Weekly output: online-news problems and possibilities, Mark Vena podcast

Sometimes these weekly recaps only feature me talking about my coverage instead of, you know, actual examples of my coverage. This week is one of those times.

Screenshot of CPI page showing my event, with a still frame from the video4/7/2021: The Future of Innovation in News Production, Competition Policy International

I moderated this panel on problems and possibilities for online news publishers, featuring eco – Association of the Internet Industry policy adviser Thomas Bihlmayer, tech-policy lawyer Cathy Gellis, and Public Knowledge competition policy director Charlotte Slaiman. Spoiler alert: We did not solve the media’s business-model problems in the hour we had, but the participants all made great points, and I would be happy to pick up the discussion with any of them.

4/7/2021: SmartTechCheck Podcast (4-6-21), Mark Vena

The topic I discussed on this week’s installment of this tech analyst’s podcast: the Supreme Court’s termination of Oracle’s attempt to get courts to grant it a new intellectual-property monopoly, a quest that would have had disastrous effects on interoperability and competition in the software industry. As I said on the show (also available in video form): You can hate Google and still like this ruling.

Weekly output: copyright and APIs, 5 GHz WiFi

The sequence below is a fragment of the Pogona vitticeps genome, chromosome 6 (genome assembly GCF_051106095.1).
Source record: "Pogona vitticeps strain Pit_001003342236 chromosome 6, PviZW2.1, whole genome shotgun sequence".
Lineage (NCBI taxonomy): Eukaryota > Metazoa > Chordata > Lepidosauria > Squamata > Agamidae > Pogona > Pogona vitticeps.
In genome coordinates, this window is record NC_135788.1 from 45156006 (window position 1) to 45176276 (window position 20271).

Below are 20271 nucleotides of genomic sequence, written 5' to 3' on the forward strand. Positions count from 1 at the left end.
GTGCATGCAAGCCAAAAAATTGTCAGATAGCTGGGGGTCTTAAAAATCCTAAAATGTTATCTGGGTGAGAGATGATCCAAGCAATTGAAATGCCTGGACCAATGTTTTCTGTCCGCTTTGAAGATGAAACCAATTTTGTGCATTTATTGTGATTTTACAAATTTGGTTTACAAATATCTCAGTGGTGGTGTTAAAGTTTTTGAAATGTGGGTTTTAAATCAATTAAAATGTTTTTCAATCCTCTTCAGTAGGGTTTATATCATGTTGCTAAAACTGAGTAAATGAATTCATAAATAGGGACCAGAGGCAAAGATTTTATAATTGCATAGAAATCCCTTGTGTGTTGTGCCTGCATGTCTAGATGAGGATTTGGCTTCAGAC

Beyond what you see here, I also filed 4,000-plus words’ worth of reviews that have yet to be posted. You can imagine my relief at getting them off the to-do list.

Yahoo Tech API-copyright post5/13/2014: How the Government Can Improve Tech: Stop Reinventing Intellectual Property, Yahoo Tech

In this week’s column, I teed off on the Court of Appeals for the Federal Circuit’s dangerously foolish ruling that you can copyright the workings of an application programming interface–a judgment that, if the Supreme Court somehow doesn’t toss it in the trash, will make a lot of reverse engineering illegal. I was not surprised in the least to see a few IP maximalists surface in the comments to contest my opinion, but I thought they would try to offer a counterargument more sophisticated than the likes of “this guy wants to make everything free.”

5/18/2014: How to fix pokey WiFi at home, USA Today

In yet another Q&A based on a relative’s computing travails, I explained how switching a WiFi network from 2.4 GHz to 5 GHz could end interference issues caused by a surplus of other WiFi networks and baby monitors but require adding a second router to ensure the same coverage as before.